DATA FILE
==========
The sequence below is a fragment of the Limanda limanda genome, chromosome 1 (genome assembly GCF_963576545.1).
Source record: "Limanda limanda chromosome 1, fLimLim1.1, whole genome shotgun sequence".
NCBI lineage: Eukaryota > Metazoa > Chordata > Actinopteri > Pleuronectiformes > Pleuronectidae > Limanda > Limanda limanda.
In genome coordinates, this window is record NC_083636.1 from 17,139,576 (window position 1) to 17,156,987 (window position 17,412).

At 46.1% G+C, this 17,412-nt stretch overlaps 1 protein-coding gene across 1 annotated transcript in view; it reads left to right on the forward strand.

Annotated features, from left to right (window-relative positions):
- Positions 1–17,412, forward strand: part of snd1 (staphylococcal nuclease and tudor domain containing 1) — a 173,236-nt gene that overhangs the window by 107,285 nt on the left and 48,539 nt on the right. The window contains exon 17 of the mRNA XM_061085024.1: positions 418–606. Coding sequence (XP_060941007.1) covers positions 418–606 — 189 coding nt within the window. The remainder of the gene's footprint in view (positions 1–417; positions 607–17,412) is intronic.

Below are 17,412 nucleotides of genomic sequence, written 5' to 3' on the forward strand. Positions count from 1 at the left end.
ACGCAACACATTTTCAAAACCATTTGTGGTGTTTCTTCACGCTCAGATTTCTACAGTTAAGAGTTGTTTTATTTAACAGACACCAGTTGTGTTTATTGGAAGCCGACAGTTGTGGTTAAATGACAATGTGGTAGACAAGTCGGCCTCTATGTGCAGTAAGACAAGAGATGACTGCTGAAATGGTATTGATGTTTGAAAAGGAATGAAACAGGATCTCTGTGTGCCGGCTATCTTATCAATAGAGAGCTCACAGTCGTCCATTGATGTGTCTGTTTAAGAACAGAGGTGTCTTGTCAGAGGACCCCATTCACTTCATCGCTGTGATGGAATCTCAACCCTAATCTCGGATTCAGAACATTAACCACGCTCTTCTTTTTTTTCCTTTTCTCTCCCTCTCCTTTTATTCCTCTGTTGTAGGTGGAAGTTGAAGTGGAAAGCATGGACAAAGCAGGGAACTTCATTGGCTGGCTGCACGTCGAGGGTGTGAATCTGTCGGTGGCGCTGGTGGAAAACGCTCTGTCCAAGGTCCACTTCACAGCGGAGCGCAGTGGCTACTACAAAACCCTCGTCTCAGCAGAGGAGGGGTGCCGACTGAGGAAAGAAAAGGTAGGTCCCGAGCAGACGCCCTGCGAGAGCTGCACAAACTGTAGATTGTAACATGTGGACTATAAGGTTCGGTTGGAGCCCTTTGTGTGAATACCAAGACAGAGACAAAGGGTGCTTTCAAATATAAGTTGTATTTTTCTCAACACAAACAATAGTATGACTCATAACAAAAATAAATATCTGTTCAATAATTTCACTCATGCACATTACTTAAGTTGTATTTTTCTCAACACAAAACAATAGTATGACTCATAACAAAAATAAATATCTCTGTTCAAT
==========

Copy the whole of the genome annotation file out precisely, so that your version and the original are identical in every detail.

The sequence below is a fragment of the Limanda limanda genome, chromosome 1 (genome assembly GCF_963576545.1).
Source record: "Limanda limanda chromosome 1, fLimLim1.1, whole genome shotgun sequence".
NCBI lineage: Eukaryota > Metazoa > Chordata > Actinopteri > Pleuronectiformes > Pleuronectidae > Limanda > Limanda limanda.
In genome coordinates, this window is record NC_083636.1 from 17,139,576 (window position 1) to 17,156,987 (window position 17,412).

At 46.1% G+C, this 17,412-nt stretch overlaps 1 protein-coding gene across 1 annotated transcript in view; it reads left to right on the forward strand.

Annotated features, from left to right (window-relative positions):
- Positions 1–17,412, forward strand: part of snd1 (staphylococcal nuclease and tudor domain containing 1) — a 173,236-nt gene that overhangs the window by 107,285 nt on the left and 48,539 nt on the right. The window contains exon 17 of the mRNA XM_061085024.1: positions 418–606. Coding sequence (XP_060941007.1) covers positions 418–606 — 189 coding nt within the window. The remainder of the gene's footprint in view (positions 1–417; positions 607–17,412) is intronic.

Below are 17,412 nucleotides of genomic sequence, written 5' to 3' on the forward strand. Positions count from 1 at the left end.
ACGCAACACATTTTCAAAACCATTTGTGGTGTTTCTTCACGCTCAGATTTCTACAGTTAAGAGTTGTTTTATTTAACAGACACCAGTTGTGTTTATTGGAAGCCGACAGTTGTGGTTAAATGACAATGTGGTAGACAAGTCGGCCTCTATGTGCAGTAAGACAAGAGATGACTGCTGAAATGGTATTGATGTTTGAAAAGGAATGAAACAGGATCTCTGTGTGCCGGCTATCTTATCAATAGAGAGCTCACAGTCGTCCATTGATGTGTCTGTTTAAGAACAGAGGTGTCTTGTCAGAGGACCCCATTCACTTCATCGCTGTGATGGAATCTCAACCCTAATCTCGGATTCAGAACATTAACCACGCTCTTCTTTTTTTTCCTTTTCTCTCCCTCTCCTTTTATTCCTCTGTTGTAGGTGGAAGTTGAAGTGGAAAGCATGGACAAAGCAGGGAACTTCATTGGCTGGCTGCACGTCGAGGGTGTGAATCTGTCGGTGGCGCTGGTGGAAAACGCTCTGTCCAAGGTCCACTTCACAGCGGAGCGCAGTGGCTACTACAAAACCCTCGTCTCAGCAGAGGAGGGGTGCCGACTGAGGAAAGAAAAGGTAGGTCCCGAGCAGACGCCCTGCGAGAGCTGCACAAACTGTAGATTGTAACATGTGGACTATAAGGTTCGGTTGGAGCCCTTTGTGTGAATACCAAGACAGAGACAAAGGGTGCTTTCAAATATAAGTTGTATTTTTCTCAACACAAACAATAGTATGACTCATAACAAAAATAAATATCTGTTCAATAATTTCACTCATGCACATTACTTAAGTTGTATTTTTCTCAACACAAAACAATAGTATGACTCATAACAAAAATAAATATCTCTGTTCAAT